A map of Boston from 1838 looking west. The most interesting element of this map is how much area of the city had yet to be landfilled in. The Back Bay District is still a mud flat along the Charles River. The Charles River Basin and Esplanade areas are still under water. And noteworthy is that end of Broad Street hadn't been filled in, and the street ended at a bridge to South Boston (now part of Summer Street).
The reference table on the lower right is labeled as follows: (1) City Hall (Post Office), (2) Faneuil Hall, (3) Faneuil Hall Market, (4) Boylston [Street], (5) State House, (6) Custom [House], (7) Court [House], (8) Tremont [Hotel], (9) American [Hotel], (10) Bromfield [Hotel], (11) Masonic Temple, (12) Athenaeum, (13) Odeon [Theatre], (14) Tremont Theatre, (15) Lion [Theatre], (16) National [Theatre], (17) Exchange Coffee [House], (18) New England [Coffee House], (19) Marlboro Hotel, and (20) Lafayette [Hotel]. The population of Boston is also listed at 78,603.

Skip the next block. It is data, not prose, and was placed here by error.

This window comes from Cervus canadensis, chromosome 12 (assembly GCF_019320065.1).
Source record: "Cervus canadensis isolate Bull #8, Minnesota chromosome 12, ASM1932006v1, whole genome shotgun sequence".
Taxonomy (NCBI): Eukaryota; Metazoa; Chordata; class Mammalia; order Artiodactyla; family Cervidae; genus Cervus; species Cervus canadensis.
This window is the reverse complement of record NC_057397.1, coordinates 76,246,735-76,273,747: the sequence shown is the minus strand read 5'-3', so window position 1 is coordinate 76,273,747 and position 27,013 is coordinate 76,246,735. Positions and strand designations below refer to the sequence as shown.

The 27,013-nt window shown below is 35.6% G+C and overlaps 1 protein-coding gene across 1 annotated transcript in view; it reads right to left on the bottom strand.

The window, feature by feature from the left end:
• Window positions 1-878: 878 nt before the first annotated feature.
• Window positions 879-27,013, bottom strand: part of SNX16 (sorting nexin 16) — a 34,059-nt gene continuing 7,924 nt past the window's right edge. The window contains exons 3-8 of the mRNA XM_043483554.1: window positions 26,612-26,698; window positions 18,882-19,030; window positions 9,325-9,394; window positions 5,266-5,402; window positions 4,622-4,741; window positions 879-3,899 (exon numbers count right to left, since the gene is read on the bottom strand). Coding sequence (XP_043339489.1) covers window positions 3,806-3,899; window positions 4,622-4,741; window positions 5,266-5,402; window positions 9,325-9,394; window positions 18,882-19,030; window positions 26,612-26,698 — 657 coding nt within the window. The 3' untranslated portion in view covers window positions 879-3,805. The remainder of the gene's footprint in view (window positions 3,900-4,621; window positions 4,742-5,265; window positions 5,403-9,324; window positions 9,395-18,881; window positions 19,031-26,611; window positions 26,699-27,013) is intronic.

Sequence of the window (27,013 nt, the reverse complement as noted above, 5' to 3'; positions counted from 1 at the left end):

In 1838, there were only four railroad depots located in Boston: (1) Boston & Worcester Railroad near today's South Station, (2) Boston & Worcester Merchandize Depot also near South Station, (3) Boston & Providence Depot at Pleasant Street (now Park Square), and (4) Boston & Lowell Depot at Nashua Street. Noticeably absent is the Boston & Maine Depot, which will be built soon at Haymarket Square.
Notice that King's Chapel at School Street is merely labeled as "Cemetery," and that the Snowhill Street Cemetery, just north of Copp's Hill Cemetery and across today's Hull Street, was not removed yet.
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Source: Boston Almanac, 1838